• Cinema: Kinopolis / City: Bonn Bad Godesberg http://www.cosmic-cine.com/info-und-tickets/kinos/kinopolis-bonn.html
• Cinema: Citydome / City: Darmstadt http://www.cosmic-cine.com/info-und-tickets/kinos/citydome.html
• Cinema: Universum City Kinos / City: Karlsruhe http://www.cosmic-cine.com/info-und-tickets/kinos/universum-city-kinos.html
A link to a overview of all five locations: http://www.cosmic-cine.com/info-und-tickets/kinos.html
On April 26th at 8:13 pm there will be an Awards Gala in Mathäser Filmpalast in Munich.
December 11, 2012
The lucky young bird, Bodega (see photo in previous post), did heal up and he was able to fly away, so he’s a wild pelican out there somewhere on the Pacific coast right now. Another possible partner for Morro showed up fairly quickly at Pacific Wildlife Care, the rehab facility in Morro Bay. Oceano, named for the town where he was picked up, has a wing injury similar to Morro’s, and only time will tell whether it will be too painful for him to endure, or whether it will heal up enough that he could be pain-free. Several vets agree that his injury will not allow him to fly again. So the choices for Oceano are different from Bodega’s: not freedom versus captivity, but captivity versus euthanasia.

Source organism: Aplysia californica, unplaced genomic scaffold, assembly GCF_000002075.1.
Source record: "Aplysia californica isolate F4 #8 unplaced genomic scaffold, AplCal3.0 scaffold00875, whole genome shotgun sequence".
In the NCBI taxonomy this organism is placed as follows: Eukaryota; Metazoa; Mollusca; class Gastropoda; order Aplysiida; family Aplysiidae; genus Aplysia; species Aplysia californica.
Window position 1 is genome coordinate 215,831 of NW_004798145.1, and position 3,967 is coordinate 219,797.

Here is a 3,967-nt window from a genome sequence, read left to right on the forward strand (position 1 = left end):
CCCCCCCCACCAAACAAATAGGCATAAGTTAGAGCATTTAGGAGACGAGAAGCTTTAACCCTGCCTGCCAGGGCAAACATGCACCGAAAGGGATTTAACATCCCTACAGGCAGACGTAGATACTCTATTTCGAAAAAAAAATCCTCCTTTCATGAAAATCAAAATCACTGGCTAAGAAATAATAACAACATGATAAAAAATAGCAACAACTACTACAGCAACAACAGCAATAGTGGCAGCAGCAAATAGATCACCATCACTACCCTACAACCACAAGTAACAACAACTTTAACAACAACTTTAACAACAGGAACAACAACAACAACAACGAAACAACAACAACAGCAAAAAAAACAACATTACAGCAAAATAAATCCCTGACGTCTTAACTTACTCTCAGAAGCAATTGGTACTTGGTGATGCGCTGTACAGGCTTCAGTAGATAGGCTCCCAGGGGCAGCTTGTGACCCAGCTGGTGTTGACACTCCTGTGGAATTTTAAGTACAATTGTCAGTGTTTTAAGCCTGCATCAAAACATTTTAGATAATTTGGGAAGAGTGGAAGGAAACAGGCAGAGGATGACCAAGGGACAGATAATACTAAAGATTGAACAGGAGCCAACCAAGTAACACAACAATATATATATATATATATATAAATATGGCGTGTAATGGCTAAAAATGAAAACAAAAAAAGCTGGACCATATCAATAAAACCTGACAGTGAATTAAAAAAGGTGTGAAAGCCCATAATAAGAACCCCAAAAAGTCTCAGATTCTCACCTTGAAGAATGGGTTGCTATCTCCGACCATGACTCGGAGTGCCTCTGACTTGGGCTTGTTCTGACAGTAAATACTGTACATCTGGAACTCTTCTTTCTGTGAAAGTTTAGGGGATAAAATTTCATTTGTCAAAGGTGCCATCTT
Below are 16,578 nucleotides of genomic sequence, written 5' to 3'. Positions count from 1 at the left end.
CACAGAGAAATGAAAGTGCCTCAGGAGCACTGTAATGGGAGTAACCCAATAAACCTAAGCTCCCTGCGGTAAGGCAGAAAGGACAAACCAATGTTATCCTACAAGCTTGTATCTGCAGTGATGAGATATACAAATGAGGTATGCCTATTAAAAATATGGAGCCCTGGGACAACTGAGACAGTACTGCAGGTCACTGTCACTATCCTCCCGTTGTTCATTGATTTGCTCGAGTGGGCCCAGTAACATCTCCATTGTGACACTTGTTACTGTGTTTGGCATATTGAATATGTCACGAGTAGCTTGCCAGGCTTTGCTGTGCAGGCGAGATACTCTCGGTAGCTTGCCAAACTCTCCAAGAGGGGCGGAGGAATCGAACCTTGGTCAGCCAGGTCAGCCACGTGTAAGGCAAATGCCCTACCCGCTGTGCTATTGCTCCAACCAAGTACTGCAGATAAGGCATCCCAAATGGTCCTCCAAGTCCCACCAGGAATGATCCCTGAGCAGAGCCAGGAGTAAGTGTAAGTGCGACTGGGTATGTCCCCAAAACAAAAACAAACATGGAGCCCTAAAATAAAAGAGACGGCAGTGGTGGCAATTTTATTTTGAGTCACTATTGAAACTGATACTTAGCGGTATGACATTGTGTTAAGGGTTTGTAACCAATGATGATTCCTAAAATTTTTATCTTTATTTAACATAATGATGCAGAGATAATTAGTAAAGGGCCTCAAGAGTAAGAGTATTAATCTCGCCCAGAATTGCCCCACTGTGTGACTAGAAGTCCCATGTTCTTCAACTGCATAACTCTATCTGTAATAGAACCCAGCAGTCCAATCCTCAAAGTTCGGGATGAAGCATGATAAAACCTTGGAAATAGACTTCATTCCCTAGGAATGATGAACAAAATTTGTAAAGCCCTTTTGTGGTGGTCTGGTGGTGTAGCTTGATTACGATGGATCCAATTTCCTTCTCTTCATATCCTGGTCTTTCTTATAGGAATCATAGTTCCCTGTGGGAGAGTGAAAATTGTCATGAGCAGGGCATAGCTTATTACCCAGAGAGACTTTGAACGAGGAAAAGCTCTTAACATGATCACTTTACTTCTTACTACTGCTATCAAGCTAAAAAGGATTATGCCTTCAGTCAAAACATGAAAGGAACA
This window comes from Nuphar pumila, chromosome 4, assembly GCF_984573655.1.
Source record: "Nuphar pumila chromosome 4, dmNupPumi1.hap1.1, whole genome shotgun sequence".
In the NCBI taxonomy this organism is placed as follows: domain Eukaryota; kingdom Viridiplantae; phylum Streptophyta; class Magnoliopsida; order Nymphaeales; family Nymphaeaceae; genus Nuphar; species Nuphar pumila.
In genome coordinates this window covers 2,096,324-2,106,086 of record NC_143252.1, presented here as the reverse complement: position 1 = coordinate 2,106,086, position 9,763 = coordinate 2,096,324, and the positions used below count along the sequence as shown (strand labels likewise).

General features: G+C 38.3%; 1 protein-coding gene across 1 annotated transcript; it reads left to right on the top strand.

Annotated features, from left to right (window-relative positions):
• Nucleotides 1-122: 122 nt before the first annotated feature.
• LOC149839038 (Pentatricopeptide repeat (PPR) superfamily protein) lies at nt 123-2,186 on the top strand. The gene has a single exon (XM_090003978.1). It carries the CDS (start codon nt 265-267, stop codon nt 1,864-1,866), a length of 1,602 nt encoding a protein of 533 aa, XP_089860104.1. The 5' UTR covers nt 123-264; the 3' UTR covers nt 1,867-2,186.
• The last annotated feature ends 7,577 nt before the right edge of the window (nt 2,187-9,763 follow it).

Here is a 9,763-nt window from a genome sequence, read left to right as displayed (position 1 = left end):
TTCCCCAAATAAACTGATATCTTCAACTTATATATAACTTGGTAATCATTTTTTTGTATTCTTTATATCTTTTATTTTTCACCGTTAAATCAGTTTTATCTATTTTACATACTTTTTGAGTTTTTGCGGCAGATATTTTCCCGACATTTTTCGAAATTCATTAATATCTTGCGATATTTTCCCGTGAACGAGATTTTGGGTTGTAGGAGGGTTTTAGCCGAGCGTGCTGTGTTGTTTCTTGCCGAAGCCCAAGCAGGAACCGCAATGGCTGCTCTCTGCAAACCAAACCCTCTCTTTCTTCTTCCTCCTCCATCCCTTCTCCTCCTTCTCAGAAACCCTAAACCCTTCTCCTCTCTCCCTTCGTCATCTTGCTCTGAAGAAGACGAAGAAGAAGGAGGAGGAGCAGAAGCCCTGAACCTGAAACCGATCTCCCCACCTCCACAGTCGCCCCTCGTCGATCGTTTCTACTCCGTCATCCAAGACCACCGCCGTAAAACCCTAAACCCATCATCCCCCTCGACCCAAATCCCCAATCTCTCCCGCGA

Blue-eyed Morro stares at brown-eyed Oceano. He seems interested in everything about the new arrival.
Maybe it’s the fact that they’re closer in age (Oceano is also an adult, a year or two younger than Morro), but the two birds immediately hit it off. I filmed their meeting, and was struck by how differently Morro treated Oceano compared to Bodega during those first few hours. There was no “hazing” from Morro – he let Oceano jump onto “his” perches, let him eat “his” fish. Morro even jumped up on a small perch to try to get as close as he could to Oceano. The perch was so small that he couldn’t balance there, so Dani set up another perch so the birds could be together. The jury is still out on Oceano’s elbow injury, but I’ve got my fingers crossed, once again, that Morro has found his friend.